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November 28, 2016

European Union Will Start To Restrict Conflict Minerals In 2021

As reported by Reuters, last week the European Union (EU) agreed to a plan to restrict imports of conflict minerals—gold, tin, tungsten, and tantalum—from all over the word. 

Starting in 2021, EU importers, smelters, and refiners will “have to carry out checks on” the suppliers of these minerals. The agreement does not include imports of finished products and will exempt small importers. Reuters said the plan is broader in scope than the United States’ conflict minerals regulation because it is not limited, like the U.S. rule, to the Democratic Republic of Congo and its nine neighboring countries. However, Reuters also acknowledged the EU plan is less restrictive because the U.S. rule, which the Metals Service Center Institute (MSCI) opposes, extends to the import of finished products.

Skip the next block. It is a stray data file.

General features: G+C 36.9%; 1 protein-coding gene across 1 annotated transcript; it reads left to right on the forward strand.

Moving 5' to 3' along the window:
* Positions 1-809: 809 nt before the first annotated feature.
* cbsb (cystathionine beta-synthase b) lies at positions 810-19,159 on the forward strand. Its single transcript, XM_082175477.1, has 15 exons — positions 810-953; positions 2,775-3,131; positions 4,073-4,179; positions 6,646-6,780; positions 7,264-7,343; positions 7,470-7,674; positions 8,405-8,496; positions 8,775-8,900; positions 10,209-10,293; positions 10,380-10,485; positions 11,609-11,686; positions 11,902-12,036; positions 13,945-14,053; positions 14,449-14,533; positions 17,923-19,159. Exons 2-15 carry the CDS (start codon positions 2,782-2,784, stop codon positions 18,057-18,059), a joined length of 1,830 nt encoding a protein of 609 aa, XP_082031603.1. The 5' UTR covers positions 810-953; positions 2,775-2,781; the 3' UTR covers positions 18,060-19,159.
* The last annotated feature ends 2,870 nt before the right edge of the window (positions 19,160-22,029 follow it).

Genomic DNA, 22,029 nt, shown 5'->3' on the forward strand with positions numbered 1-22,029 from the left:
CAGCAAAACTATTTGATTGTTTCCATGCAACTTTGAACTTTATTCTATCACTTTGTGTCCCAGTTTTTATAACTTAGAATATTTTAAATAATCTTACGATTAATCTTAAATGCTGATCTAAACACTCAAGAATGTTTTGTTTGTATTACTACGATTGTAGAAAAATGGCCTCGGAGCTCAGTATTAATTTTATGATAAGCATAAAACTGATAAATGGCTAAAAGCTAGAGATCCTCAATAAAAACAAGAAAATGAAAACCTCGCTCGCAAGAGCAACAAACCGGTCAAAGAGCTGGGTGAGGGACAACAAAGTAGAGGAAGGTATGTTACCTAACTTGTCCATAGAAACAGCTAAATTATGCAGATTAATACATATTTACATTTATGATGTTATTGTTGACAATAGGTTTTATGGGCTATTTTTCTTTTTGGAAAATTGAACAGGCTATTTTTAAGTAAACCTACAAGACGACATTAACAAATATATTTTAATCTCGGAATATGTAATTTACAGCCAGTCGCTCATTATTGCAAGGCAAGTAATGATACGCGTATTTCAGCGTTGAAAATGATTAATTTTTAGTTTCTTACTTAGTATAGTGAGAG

The EU program, like the U.S. program, is mandatory. 

As a reminder, according to the American Action Forum, the U.S. conflict minerals regulation is expected to cost American companies $4.6 billion. Click here and here to read previous Connecting the Dots stories about the U.S. regulation.